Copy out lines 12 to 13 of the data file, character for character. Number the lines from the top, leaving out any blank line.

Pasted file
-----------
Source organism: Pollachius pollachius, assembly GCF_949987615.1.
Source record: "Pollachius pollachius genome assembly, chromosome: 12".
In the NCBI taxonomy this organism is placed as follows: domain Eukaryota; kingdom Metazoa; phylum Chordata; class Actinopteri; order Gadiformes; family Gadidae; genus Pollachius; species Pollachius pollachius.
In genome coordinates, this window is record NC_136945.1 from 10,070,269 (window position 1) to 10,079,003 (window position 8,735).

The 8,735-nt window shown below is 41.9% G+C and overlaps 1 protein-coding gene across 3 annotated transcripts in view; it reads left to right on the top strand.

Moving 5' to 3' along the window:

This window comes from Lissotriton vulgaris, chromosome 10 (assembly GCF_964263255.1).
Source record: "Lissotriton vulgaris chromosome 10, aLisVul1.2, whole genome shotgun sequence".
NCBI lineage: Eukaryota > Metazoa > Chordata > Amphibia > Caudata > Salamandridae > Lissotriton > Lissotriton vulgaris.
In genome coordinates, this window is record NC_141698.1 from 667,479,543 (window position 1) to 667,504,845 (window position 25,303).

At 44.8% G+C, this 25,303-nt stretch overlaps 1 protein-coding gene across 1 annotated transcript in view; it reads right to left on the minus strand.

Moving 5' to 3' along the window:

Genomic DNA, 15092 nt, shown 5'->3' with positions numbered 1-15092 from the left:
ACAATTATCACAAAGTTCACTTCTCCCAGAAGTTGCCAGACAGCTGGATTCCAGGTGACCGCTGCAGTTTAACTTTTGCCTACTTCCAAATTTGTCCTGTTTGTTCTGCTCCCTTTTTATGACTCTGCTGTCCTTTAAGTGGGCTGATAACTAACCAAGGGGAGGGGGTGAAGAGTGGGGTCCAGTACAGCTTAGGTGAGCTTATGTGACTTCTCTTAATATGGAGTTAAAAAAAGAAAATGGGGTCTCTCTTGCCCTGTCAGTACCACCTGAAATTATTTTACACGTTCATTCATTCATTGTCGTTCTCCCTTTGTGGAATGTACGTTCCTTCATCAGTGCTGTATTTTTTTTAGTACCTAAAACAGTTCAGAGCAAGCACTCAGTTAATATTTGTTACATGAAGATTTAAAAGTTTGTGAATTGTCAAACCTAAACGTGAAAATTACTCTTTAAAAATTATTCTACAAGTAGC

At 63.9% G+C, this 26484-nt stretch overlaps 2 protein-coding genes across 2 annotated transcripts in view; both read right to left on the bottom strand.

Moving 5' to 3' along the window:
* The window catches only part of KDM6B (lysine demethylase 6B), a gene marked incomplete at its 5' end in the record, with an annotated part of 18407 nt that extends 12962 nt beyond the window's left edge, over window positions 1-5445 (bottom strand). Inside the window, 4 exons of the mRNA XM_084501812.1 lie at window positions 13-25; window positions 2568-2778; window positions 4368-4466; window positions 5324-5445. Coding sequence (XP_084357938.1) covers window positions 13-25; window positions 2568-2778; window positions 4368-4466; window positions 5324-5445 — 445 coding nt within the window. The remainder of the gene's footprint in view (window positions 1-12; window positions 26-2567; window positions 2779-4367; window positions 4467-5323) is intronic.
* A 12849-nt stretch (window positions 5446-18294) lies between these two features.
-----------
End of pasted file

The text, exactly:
Moving 5' to 3' along the window:

Genomic DNA, 15092 nt, shown 5'->3' with positions numbered 1-15092 from the left: